Sitting on a stump looking down at him with the field mouse in her left talon was a beautiful young crow. "Sorry'" she said as she tossed the mouse into the air. "I guess you weren't quite fast enough." She gobbled down the mouse in a swift gulp and then just stared down at Arthur with a look of bemused curiosity. "You are pretty fast'" she said with mild admiration. Arthur thought she was smirking at him, making fun.
"That was going to be my breakfast," mumbled Arthur, embarrassed by his awkward landing in the snow.
"Was is the operative word in that statement," she said eying Arthur indifferently. "You braked a little too hard, Brother Crow. That mouse almost got away from you."
"That mouse," Arthur said, trying to affect an air of his own indifference, "never had a chance."
"True," the young female shot back. "It never had a chance as soon as I spotted it."
Arthur was back on his feet. The snow rolled off his weather resistant wings. He ruffled his feathers and laid them neatly in place. "You got the drop on me is all," he said, trying to seem nonchalant about losing his meal to her. "Anyone could have done that."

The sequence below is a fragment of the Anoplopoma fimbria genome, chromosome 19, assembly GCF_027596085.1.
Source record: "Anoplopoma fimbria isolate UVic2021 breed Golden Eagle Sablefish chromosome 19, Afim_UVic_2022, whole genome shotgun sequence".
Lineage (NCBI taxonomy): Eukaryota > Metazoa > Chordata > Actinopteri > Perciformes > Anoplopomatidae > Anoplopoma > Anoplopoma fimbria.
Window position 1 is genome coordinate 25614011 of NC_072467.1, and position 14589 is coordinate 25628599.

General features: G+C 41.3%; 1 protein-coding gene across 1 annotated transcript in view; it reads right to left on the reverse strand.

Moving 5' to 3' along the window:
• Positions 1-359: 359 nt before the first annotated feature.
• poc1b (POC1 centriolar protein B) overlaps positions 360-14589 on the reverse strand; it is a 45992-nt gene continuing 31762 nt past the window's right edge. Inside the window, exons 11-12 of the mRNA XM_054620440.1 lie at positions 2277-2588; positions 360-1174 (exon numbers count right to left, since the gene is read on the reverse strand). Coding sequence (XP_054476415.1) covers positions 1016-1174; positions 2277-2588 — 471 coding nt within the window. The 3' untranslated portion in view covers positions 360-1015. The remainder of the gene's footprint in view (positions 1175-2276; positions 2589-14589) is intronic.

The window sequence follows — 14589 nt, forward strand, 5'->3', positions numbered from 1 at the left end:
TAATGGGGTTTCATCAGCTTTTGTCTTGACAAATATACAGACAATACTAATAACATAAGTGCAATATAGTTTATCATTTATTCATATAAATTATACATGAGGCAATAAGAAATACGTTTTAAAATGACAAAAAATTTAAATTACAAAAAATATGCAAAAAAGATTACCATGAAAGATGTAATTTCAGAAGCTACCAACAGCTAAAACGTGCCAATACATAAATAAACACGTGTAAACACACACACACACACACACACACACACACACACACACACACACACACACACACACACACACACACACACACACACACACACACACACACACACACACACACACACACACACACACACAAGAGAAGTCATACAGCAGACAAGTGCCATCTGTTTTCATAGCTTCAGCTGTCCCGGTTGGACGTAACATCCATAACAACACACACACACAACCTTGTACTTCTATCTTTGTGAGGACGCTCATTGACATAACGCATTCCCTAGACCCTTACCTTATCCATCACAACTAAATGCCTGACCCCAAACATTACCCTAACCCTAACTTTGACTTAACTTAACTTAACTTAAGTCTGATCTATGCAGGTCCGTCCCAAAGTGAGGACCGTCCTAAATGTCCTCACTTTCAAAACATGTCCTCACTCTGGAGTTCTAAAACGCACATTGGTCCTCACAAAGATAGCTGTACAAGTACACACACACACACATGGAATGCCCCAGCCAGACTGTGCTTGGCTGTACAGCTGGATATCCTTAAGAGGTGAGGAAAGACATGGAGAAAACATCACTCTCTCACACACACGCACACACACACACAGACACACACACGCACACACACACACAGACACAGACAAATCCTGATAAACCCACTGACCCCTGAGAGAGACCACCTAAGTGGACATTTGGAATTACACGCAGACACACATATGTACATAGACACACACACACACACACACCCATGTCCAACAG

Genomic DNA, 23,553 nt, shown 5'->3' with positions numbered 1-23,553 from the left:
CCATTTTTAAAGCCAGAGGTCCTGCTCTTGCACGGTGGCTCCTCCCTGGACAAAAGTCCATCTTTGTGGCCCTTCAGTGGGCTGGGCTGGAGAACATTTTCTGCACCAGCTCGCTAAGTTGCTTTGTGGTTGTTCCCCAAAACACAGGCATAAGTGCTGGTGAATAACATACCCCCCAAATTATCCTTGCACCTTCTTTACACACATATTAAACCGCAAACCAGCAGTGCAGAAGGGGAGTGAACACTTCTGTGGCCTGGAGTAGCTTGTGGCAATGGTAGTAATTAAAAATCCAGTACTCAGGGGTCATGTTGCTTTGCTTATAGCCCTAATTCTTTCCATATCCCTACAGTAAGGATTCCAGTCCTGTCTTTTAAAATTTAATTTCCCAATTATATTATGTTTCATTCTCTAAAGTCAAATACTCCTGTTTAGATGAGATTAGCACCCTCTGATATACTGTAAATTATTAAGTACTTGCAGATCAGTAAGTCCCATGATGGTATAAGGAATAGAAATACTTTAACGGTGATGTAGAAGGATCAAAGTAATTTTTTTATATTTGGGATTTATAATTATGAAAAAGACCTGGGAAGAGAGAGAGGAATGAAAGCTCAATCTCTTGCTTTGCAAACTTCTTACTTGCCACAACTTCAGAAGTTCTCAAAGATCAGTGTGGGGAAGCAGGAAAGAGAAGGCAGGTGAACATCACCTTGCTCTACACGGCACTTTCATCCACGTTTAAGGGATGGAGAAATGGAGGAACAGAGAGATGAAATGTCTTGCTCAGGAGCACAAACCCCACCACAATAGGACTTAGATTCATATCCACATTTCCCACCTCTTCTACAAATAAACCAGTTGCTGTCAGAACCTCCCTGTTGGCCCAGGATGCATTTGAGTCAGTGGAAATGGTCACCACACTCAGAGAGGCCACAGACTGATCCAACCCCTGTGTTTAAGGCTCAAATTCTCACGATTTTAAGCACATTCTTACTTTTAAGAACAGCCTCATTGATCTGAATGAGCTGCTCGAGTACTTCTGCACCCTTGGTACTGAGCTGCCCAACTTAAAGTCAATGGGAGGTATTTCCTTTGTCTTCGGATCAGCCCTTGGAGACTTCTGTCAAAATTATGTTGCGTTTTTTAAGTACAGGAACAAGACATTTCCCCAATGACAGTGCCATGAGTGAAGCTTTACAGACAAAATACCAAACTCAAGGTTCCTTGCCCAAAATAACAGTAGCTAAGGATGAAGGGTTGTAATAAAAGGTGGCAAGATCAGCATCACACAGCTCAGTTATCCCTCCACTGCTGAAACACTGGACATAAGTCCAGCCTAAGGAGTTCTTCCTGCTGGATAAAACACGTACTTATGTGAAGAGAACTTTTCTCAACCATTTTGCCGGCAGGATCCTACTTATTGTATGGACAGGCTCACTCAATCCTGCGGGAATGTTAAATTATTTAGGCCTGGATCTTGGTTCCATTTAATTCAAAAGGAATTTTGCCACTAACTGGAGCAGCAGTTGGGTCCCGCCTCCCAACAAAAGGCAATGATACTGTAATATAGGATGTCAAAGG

As he looked up at her perched above him on the snow covered stump, he noticed how perfectly blue-black and shiny she was, how smooth and perfect her wings were and how strong she was. There was something else about her that attracted him. Sure she was pretty. Almost all young crows with the self-respect to keep themselves in shape were pretty. This crow had something special. She was cocky and strong and apparently flew like the wind.
"You're not as fast as you think you are," he said simply.
"Oh yeah? I'm faster than you." More of that boldness that he found so inviting.
"Wanna race?" he dared.
"Sure, to that tall pine down in the valley and back to this stump. I'll give you a head start, Brother."
This was too much! "Oh no, I insist, ladies first." Like a flash of black lightening she was off.
"Uh, oh," Arthur mumbled. "Who is this kid?" With that he flew as fast as his wings could pull. She had a good lead on him. Why had he let her get that head start? Now there was a chance that he would loose, and to a female! His pride would be badly hurt if he lost. He was gaining on her but it seemed as he got closer that she was deliberately holding back. She was playing with him. She darted under limbs and under rocky ledges in a daring game of follow the leader. It was the kind of game that young crows play with their elders when perfecting their flying skill.